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Monday storms leave trail of debris near Crawford

Kyle Nazario

knazario@ledger-enquirer.com

The water vapor patterns over the eastern U.S., as of Tuesday afternoon.
The water vapor patterns over the eastern U.S., as of Tuesday afternoon. (National Oceanic and Atmospheric Administration)

The storms that buffeted the Chattahoochee Valley Monday night left a trail of damage, according to Robert Franklin, director of Russell County Emergency Management.

"We've got a lot of debris to pick up," Franklin said Tuesday afternoon. "The city engineer is out there now trying to get all the trees out of the roadway."

WRBL chief meteorologist Bob Jeswald said the doppler radar indicated a storm that was at least a straightline wind event near southwest Crawford.

"I personally think it was a weak [tornado] but [the National Weather Service] will have to make that determination," Jeswald said, pointing to the rotation on the radar.

Jeswald said the next few days would be in the low 60s and that we may see clouds with temperatures in the low 70s by the weekend.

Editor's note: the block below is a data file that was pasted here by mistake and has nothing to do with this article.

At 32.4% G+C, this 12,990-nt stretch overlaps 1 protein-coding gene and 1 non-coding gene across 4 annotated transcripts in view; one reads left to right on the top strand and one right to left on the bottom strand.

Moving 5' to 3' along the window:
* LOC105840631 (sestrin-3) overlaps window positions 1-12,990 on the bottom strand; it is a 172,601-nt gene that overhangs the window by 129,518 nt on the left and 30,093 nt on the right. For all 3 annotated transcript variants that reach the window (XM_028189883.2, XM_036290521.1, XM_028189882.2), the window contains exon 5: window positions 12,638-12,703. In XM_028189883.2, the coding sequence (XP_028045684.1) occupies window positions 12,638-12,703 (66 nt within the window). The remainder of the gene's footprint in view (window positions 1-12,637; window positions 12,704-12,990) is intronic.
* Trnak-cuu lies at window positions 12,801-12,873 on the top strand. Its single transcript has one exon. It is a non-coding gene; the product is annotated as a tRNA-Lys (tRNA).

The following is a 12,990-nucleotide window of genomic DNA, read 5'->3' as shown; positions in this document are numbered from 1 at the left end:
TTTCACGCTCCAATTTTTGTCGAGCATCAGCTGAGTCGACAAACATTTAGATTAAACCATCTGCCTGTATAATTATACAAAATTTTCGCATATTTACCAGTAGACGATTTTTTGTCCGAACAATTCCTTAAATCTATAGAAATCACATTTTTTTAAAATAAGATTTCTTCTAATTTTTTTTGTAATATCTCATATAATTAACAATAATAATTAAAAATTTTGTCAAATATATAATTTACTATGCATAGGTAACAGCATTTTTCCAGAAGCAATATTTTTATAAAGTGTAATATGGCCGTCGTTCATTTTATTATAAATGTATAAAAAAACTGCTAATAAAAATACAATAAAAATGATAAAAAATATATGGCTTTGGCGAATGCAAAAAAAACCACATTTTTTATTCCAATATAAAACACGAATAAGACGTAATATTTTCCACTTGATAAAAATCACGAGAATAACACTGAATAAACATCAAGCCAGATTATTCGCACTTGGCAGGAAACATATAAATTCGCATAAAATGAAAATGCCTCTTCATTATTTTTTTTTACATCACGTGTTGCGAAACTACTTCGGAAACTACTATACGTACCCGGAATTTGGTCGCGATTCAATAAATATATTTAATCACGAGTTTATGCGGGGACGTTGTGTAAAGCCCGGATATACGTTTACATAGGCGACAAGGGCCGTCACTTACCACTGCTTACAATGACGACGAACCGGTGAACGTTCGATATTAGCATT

Franklin said Emergency Management received a tornado warning at 7:59 p.m. Monday. Franklin said the system activated sirens in the path of a storm and not across the entire county to avoid crying wolf.

Jeswald and Franklin said some of the worst damage was concentrated along Hugley Road, which Franklin said had several uprooted trees.

One truck was attached to a camper and parked underneath a car port to protect the two from the rain. The carport was destroyed, flipping the camper, he said.

The worst-hit area was Brown Road, near Highway 169. Franklin said at one point Brown Road was blocked in six places by debris. He said there were six volunteer fire departments out Monday night running chainsaws and dragging debris out of the roadway.

The total cost of damage to homeowners couldn't be assessed Tuesday afternoon.

"Dollar-wise I don't have a figure, but timing-wise it's not good for us," Franklin said.

The director of Russell County Emergency Management said these storms cost the county because they force them to take crews off of other projects to deal with emergency debris. They're still cleaning up debris and repairing damage from the Christmas 2015 floods.

"It's keeping us busy," Franklin said.

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